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Prelim 2 Questions and Answers
Terms in this set (51)
What is the definition of Net Primary Production?
The difference between the CO2 gained by phytoplankton photosynthesis minus the CO2 lost through phytoplankton respiration.
What impact does light saturated levels of light intensity have on phytoplankton net primary production?
This light intensity produces the maximal levels of net primary production
How does iron primarily enter the surface layer of the ocean?
Iron is transported by the winds that blow iron-rich dust off of continents.
Subtropical Gyres have low levels of primary production per square meter because
There is a persistent lens of warm low-nutrient surface water that depresses the thermocline and associated nutricline and set up a permanent downwelling current.
Primary production along the equator in the Eastern Pacific (near Peru) is high because
The trade winds force an Ekman layer divergence in combination with the relatively shallow thermocline in the east (off Peru).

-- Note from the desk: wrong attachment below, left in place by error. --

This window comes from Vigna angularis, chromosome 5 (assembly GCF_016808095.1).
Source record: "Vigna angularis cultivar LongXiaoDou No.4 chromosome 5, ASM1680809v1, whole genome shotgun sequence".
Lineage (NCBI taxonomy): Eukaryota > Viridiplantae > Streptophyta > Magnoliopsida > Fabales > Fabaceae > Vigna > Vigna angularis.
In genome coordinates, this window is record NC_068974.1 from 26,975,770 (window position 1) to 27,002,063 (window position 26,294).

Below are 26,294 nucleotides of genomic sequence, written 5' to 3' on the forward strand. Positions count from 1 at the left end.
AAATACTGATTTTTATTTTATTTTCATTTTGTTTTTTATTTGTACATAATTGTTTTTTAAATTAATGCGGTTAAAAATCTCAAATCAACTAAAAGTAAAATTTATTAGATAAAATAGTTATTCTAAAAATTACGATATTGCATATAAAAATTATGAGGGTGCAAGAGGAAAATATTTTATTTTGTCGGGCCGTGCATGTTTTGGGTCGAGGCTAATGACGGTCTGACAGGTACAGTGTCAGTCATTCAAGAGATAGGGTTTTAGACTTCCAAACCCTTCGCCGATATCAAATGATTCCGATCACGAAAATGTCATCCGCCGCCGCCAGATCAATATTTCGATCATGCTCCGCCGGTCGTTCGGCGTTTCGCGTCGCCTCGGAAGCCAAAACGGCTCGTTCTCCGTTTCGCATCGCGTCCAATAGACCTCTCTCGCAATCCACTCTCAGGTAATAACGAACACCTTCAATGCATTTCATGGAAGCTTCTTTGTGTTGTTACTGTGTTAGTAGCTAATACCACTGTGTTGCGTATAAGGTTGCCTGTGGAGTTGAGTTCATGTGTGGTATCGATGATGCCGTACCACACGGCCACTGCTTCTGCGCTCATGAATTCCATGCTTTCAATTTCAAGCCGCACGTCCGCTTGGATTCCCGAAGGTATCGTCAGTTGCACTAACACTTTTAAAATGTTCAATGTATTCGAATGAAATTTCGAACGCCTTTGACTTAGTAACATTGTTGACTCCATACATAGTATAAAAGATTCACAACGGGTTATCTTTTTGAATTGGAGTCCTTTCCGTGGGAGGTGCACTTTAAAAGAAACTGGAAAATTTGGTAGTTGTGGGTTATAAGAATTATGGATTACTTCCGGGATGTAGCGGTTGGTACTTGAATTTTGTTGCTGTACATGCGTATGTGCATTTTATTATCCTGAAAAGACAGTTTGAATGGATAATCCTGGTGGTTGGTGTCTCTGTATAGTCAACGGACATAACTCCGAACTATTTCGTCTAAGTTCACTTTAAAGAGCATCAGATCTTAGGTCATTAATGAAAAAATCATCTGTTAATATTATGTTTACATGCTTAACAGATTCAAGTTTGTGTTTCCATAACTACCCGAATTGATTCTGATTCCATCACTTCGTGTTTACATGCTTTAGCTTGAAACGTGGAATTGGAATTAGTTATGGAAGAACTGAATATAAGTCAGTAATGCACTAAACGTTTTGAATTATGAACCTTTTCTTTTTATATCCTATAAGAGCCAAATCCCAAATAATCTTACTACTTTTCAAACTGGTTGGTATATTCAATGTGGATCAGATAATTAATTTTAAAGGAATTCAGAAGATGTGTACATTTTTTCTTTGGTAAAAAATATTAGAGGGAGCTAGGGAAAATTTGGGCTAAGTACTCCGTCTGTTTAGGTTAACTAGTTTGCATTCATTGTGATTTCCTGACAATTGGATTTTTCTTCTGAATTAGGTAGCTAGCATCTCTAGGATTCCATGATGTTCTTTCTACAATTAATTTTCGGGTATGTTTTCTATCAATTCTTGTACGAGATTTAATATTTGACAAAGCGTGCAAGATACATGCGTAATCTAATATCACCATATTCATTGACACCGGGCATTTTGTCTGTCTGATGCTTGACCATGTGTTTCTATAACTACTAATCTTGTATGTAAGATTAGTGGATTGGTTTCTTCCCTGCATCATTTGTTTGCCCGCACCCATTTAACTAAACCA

statement is true?
Phytoplankton can mix from the top of the ocean to below the compensation depth and still sustain a positive net primary production over the course of a day.
Why does the North Atlantic experience a strong spring phytoplankton bloom?
Deep winter mixing brings nutrients to the surface
The springtime formation of a shallow thermocline holds
phytoplankton in the well-lit zone of the surface ocean
Why should you thank the ocean for every other breath you take?
Because photosynthesis makes oxygen and approximately half of the entire planet's primary production occurs in the ocean.
It is said that pelagic food webs are strongly size-structured. What exactly does this mean?
Size determines almost everything about an organism's role in the food web - who it eats and who eats it.
Which statement below is the best definition of Exploitation Efficiency?
The efficiency of finding, capturing and ingesting all of the possible prey in a consumer's environment
Why is fish production summed over coastal regions so much greater than fish production summed over the entire open-ocean region?
There are fewer trophic steps between phytoplankton and harvestable fish in coastal regions